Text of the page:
Student and Classroom-Level Predictors of Keyboard-Based Writing in Early Primary

Malpique Anabela*, Debora Valcan, Deborah Pino-Pasternak, Susan Ledger, Mustafa Asil, Timothy Teo

*Corresponding author for this work

Research output: Contribution to conferencePaperResearchpeer-review

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Abstract

In today’s fast paced digital world, keyboard-based writing has become a key component in daily communication activities and professional working. Nonetheless, there’s a lack of systematic studies investigating keyboarding and its relationship with written products. The current study had two primary aims: 1) to examine unique student-level predictors of keyboard-based writing for Year 2 children, which included keyboarding automaticity, literacy skills (e.g., reading and spelling), executive functioning, writing attitudes, and gender; 2) to examine classroom-level factors predicting keyboard-based writing in Year 2, such as teachers’ preparation and instructional practices for writing. The current study involved 544 Year 2 students enrolled in 47 classrooms from 17 primary schools in Western Australia. Student and classroom-level factors were evaluated using multilevel-modelling analyses. Results revealed that keyboarding automaticity, spelling, word reading, reading comprehension, general attitudes toward writing, and gender were uniquely related to keyboard-based compositional quality. Keyboarding automaticity, word reading, and gender were also uniquely related to keyboard-based compositional fluency. Results also showed that female students outperformed their male peers in keyboarding automaticity, compositional quality and fluency, but also on attitudes toward writing and reading comprehension. For classroom-level factors, findings showed time teaching keyboarding and revision strategies positively related to compositional fluency. Time teaching handwriting was negatively related to compositional quality. The novel findings from this study suggest that, to support Year 2 students’ keyboard-based writing, attention must be placed on multiple components predicting students’ writing performance, including writing and reading skills, motivational factors, and gender, as well as instructional practices promoting effective writing.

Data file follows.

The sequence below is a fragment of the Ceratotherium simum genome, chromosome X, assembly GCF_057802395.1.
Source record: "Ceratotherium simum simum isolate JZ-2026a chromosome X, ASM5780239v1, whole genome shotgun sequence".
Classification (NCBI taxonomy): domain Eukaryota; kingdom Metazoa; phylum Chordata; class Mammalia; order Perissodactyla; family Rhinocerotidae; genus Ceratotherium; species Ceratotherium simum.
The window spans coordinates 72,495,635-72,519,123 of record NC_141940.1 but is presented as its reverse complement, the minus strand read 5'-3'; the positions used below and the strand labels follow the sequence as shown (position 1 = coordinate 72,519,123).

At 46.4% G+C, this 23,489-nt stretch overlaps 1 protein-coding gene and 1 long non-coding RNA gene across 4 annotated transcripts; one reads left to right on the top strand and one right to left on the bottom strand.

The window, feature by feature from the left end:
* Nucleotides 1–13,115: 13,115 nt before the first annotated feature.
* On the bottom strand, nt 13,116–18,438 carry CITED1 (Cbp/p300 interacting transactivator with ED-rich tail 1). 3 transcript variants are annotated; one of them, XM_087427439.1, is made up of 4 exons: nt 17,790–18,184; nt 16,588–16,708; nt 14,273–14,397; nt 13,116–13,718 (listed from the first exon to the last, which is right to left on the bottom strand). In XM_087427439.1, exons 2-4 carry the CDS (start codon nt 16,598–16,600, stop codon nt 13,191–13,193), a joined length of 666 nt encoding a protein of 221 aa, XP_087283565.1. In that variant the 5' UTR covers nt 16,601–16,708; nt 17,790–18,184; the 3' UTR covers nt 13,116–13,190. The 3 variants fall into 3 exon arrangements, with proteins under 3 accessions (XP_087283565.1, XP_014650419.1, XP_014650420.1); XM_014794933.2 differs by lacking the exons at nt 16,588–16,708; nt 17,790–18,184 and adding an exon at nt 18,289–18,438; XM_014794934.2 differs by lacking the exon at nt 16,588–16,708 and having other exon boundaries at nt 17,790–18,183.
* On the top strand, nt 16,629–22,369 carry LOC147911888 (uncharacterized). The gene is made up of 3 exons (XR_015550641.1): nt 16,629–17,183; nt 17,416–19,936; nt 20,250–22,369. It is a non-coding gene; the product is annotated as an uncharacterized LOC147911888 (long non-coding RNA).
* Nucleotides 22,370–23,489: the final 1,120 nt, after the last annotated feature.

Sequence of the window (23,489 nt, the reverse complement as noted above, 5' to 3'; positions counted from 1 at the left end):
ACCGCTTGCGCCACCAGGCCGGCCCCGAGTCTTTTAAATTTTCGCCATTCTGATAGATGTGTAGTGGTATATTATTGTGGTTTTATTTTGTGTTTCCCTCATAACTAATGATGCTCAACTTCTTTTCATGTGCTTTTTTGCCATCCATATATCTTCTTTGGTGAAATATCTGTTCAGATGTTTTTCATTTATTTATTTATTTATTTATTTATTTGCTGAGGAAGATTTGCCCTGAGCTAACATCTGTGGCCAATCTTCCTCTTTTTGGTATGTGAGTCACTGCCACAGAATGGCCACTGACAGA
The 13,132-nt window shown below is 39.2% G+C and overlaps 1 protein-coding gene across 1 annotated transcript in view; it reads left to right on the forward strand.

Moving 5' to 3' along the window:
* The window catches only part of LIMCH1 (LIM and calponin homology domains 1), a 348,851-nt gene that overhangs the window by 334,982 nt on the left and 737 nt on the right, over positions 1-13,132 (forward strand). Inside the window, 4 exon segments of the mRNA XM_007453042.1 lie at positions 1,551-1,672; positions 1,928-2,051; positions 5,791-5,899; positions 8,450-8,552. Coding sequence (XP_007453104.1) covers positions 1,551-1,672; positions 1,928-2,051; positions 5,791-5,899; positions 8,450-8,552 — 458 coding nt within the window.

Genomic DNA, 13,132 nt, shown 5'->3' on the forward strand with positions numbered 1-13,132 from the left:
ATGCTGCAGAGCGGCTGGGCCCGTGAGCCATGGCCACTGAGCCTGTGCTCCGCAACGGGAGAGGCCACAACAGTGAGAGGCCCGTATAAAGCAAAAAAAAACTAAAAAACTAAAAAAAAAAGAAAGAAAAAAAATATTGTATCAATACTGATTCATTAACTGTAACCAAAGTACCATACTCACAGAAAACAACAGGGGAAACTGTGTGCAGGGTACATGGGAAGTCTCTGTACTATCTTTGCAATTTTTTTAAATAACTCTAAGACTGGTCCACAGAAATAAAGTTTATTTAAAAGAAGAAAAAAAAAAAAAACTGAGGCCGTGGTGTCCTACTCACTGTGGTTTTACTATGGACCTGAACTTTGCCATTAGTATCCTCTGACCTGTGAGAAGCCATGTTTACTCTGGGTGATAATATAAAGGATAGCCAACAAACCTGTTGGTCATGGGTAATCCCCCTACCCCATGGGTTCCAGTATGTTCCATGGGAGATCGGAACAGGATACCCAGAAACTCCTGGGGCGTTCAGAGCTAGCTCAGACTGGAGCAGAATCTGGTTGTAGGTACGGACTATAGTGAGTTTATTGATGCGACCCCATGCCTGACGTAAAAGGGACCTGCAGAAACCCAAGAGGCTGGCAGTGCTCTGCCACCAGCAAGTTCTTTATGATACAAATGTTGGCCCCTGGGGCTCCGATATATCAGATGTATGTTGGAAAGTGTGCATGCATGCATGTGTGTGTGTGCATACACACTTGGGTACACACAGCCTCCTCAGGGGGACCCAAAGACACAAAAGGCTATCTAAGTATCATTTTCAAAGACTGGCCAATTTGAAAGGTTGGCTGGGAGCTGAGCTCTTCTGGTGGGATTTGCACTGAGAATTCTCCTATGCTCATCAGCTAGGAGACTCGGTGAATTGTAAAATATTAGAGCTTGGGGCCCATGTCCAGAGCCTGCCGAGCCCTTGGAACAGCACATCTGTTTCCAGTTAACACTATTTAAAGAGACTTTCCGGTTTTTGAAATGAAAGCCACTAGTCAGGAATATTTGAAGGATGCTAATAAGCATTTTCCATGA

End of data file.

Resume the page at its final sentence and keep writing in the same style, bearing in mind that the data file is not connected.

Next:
Original languageEnglish
Publication statusPublished - Aug 2023
Externally publishedYes
EventEARLI 2023 : The 20th Biennial EARLI Conference for Research on Learning and Instruction - Aristotle University and University of Macedonia , Thessaloniki, Greece
Duration: 22 Aug 202326 Aug 2023
https://www.earli.org/events/earli2023

Conference

ConferenceEARLI 2023
Country/TerritoryGreece
CityThessaloniki
Period22/08/2326/08/23
Internet address

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